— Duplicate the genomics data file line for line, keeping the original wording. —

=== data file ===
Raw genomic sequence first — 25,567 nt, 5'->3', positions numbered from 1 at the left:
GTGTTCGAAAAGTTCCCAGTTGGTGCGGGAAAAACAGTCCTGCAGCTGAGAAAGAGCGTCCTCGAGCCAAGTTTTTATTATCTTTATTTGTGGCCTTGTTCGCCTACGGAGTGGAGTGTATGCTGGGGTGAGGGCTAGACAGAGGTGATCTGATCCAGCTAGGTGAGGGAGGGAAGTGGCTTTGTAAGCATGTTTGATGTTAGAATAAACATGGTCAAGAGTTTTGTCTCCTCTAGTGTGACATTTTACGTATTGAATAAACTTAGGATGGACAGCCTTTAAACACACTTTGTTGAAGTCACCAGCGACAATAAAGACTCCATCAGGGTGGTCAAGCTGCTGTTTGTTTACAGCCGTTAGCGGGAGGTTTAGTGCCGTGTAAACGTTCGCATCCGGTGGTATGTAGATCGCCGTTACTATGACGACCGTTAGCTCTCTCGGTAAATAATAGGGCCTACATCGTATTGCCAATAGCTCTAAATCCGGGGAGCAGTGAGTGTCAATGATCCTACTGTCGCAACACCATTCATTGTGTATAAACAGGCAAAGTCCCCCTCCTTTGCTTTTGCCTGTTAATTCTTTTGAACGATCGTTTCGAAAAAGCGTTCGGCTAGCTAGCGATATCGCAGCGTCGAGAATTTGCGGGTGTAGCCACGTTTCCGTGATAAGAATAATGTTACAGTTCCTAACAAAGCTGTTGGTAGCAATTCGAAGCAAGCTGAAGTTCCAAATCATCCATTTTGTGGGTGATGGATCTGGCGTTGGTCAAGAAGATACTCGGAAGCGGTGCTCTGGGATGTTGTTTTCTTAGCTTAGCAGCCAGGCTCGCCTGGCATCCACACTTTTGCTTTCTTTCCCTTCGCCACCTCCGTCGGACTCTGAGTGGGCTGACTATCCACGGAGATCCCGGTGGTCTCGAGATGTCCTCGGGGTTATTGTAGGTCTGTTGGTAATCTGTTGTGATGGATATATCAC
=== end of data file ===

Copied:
Raw genomic sequence first — 25,567 nt, 5'->3', positions numbered from 1 at the left:
GTGTTCGAAAAGTTCCCAGTTGGTGCGGGAAAAACAGTCCTGCAGCTGAGAAAGAGCGTCCTCGAGCCAAGTTTTTATTATCTTTATTTGTGGCCTTGTTCGCCTACGGAGTGGAGTGTATGCTGGGGTGAGGGCTAGACAGAGGTGATCTGATCCAGCTAGGTGAGGGAGGGAAGTGGCTTTGTAAGCATGTTTGATGTTAGAATAAACATGGTCAAGAGTTTTGTCTCCTCTAGTGTGACATTTTACGTATTGAATAAACTTAGGATGGACAGCCTTTAAACACACTTTGTTGAAGTCACCAGCGACAATAAAGACTCCATCAGGGTGGTCAAGCTGCTGTTTGTTTACAGCCGTTAGCGGGAGGTTTAGTGCCGTGTAAACGTTCGCATCCGGTGGTATGTAGATCGCCGTTACTATGACGACCGTTAGCTCTCTCGGTAAATAATAGGGCCTACATCGTATTGCCAATAGCTCTAAATCCGGGGAGCAGTGAGTGTCAATGATCCTACTGTCGCAACACCATTCATTGTGTATAAACAGGCAAAGTCCCCCTCCTTTGCTTTTGCCTGTTAATTCTTTTGAACGATCGTTTCGAAAAAGCGTTCGGCTAGCTAGCGATATCGCAGCGTCGAGAATTTGCGGGTGTAGCCACGTTTCCGTGATAAGAATAATGTTACAGTTCCTAACAAAGCTGTTGGTAGCAATTCGAAGCAAGCTGAAGTTCCAAATCATCCATTTTGTGGGTGATGGATCTGGCGTTGGTCAAGAAGATACTCGGAAGCGGTGCTCTGGGATGTTGTTTTCTTAGCTTAGCAGCCAGGCTCGCCTGGCATCCACACTTTTGCTTTCTTTCCCTTCGCCACCTCCGTCGGACTCTGAGTGGGCTGACTATCCACGGAGATCCCGGTGGTCTCGAGATGTCCTCGGGGTTATTGTAGGTCTGTTGGTAATCTGTTGTGATGGATATATCAC